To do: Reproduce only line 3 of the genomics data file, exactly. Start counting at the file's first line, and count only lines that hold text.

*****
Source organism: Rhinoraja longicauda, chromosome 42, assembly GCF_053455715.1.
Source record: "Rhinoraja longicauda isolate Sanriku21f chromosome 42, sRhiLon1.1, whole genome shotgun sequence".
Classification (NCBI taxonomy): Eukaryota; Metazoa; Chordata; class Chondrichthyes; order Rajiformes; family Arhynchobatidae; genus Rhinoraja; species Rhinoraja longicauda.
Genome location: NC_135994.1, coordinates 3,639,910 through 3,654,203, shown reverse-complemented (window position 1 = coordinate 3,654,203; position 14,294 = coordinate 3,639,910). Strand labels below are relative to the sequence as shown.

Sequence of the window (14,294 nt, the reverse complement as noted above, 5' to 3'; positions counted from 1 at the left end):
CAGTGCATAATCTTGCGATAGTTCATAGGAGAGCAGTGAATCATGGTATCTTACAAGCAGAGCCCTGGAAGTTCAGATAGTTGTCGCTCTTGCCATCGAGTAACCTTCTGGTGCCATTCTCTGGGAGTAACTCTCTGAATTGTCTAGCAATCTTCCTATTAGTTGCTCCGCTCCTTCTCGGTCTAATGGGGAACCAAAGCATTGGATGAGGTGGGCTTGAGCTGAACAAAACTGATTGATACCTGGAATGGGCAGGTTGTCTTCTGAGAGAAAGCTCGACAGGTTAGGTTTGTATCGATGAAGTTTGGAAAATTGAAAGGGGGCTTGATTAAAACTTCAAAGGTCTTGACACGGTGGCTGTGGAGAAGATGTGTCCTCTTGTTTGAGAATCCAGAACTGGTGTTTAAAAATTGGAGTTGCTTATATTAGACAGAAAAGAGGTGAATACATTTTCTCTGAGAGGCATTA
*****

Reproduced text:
Classification (NCBI taxonomy): Eukaryota; Metazoa; Chordata; class Chondrichthyes; order Rajiformes; family Arhynchobatidae; genus Rhinoraja; species Rhinoraja longicauda.